Access to justice denied? The arbitrary rule for virtual hearings at the National Company Law Tribunal

As per the notes appearing at the top of the causelists, hearing through mobile is not allowed and advocates necessarily have to log in through a laptop.

While the apex court considers the fate of virtual hearings as a permanent optional mode of appearance available to lawyers, the National Company Law Tribunal (NCLT) through some benches seems to somewhat seal the fate of this endeavour with its latest rule/guideline on virtual hearings.

As per the recent changes to the ‘Notes’ appearing at the top of the causelist which are in the nature of instructions for advocates appearing before the Principal Bench of the NCLT at Delhi as well as Bench – 1 of the NCLT Mumbai Bench, hearing through mobile is not allowed and the advocates necessarily have to log in through a laptop.

While this may seem a trifling matter, the repercussion of not following the instruction is rather punitive. Advocates who do not appear through a laptop but use a mobile phone are denied a hearing no matter the urgency or seriousness of the issue that the advocate may be espousing. One may well argue that this is a housekeeping matter and an advocate is not altogether deprived of audience if he/she adheres to the instructions and appears through the designated mode. While this argument may seem appealing, it does not take into account the ground realities that a practising counsel deals with on a day-to-day basis.

Causelist of the NCLT Principal Bench at Delhi
Causelist of the NCLT Principal Bench at Delhi

There is no uniform policy across the NCLT Benches with respect to this particular requirement. This means that if one were to appear before any other courts of the Mumbai Bench (apart from Bench 1) or say the Ahmedabad Bench, one would not face this hurdle. Such a stipulation fails to take into the situation on the ground i.e. that many courts across the country are now holding physical hearings. This would mean that a lawyer who is appearing in a physical hearing will either have to carry a laptop to the court or be deprived of a hearing if she also has to appear before any of the aforesaid NCLT benches. This would be a logistical nightmare.

Added to this is the concern of internet connectivity which would necessitate carrying a portable internet connection/dongle or mobile phone hotspot, which may or may not give good connectivity since using the bandwidth consumed on a laptop for an audio/visual hearing would be more.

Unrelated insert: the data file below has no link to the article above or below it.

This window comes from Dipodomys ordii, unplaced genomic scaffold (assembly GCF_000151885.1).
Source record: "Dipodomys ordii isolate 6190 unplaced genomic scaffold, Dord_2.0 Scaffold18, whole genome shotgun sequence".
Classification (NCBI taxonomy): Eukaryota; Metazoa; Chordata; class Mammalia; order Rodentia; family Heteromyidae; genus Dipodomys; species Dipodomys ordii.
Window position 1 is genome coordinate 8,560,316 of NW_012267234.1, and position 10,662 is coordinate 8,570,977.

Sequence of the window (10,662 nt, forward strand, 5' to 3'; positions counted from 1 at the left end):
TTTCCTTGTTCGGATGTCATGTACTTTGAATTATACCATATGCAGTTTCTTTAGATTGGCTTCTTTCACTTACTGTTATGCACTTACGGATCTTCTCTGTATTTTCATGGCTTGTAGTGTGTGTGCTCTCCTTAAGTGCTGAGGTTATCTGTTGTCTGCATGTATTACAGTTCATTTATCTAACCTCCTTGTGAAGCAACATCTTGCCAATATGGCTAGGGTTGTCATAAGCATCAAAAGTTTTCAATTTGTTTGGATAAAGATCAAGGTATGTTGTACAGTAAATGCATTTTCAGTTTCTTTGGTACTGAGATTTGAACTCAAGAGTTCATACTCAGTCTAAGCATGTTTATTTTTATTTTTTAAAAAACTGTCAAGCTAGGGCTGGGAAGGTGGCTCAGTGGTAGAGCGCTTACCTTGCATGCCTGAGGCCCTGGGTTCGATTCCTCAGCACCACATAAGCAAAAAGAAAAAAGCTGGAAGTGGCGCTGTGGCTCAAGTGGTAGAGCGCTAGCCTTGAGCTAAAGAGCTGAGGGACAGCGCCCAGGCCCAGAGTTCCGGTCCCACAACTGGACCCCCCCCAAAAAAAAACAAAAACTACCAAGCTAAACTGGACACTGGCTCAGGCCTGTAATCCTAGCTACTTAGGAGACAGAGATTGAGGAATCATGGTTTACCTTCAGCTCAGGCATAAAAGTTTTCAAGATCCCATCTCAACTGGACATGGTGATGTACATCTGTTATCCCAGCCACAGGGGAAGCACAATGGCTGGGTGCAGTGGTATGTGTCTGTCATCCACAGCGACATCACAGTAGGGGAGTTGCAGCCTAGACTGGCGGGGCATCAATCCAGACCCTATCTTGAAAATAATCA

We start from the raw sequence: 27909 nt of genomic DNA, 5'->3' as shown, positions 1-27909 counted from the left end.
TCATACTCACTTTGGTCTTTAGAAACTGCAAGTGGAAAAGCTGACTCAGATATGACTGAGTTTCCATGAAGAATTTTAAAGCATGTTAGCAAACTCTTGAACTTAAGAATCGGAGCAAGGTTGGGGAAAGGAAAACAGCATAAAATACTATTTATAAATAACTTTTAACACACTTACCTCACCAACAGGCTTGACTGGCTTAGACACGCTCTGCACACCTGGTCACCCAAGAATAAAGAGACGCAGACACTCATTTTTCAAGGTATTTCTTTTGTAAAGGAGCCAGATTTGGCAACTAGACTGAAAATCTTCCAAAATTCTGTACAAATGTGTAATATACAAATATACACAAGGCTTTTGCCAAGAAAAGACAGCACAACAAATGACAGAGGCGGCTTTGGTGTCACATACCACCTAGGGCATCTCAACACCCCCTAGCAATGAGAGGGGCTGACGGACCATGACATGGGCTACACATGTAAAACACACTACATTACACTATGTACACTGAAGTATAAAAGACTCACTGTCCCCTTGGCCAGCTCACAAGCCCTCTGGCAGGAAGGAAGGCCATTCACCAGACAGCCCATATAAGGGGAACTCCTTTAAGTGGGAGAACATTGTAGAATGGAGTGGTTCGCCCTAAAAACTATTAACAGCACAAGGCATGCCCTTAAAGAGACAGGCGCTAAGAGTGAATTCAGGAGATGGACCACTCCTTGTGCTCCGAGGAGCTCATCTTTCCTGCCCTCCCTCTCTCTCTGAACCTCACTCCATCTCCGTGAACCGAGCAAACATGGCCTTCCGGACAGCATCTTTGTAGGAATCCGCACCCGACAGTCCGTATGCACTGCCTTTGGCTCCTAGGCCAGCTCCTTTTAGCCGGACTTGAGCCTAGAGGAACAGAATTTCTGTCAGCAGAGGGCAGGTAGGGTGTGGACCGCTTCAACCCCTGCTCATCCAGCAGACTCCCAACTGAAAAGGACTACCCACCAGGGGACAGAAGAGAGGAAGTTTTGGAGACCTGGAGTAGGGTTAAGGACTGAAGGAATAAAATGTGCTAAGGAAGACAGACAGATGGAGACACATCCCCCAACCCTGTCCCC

But most importantly, the requirement restricts access to a court of law only to those who possess a laptop, thereby imposing a significant economic barrier which is completely unnecessary. In framing this rule, the Tribunal seems to assume, or worse indirectly mandate, that every advocate appearing possesses or must possess a laptop. This approach fails to take into the account the fact that scores of lawyers do not possess a laptop given the cost implication. The majority own a smart phone which is much cheaper. The requirement effectively means that either a lawyer spends a sizeable sum to own a laptop or lose an opportunity to be heard. As to what dictates the necessity to impose such a condition is a mystery. It is reasonable for a court to expect that a lawyer appearing before it must have a robust internet connection so that the hearing can be conducted smoothly without any interruptions. Why the same cannot be achieved in an appearance via a mobile phone is unclear at the least, and illogical at worst.

While rules/requirements pertaining to internet speed and dressing etiquette have been specified by many courts, none of them of restricted access by introducing such a requirement.

Matters such as regulating functioning of a courtroom are administrative in nature and a certain degree of latitude to the concerned courts/tribunals is desirous. The problem arises when such matters impinge upon substantive rights of litigants i.e. access to a court of law. Adhocism is required to deal with evolving circumstances, such as the present pandemic, but the same has to have sound basis in reason and logic.

There have been reports about several issues plaguing the functioning of the NCLT Benches including lack of transparency, unfilled vacancies and lack of efficient record keeping, which means the tribunal members do not possess relevant documents/pleadings while hearing the cases, take a liberal approach towards adjourning cases, delays in adjudicating matters etc. Let this latest requirement of ‘appearance through laptop only’ not mar the Tribunal’s reputation further.

Madhavi Nalluri is a practising counsel at the Bombay High Court and NCLT, Mumbai.

Bar and Bench - Indian Legal news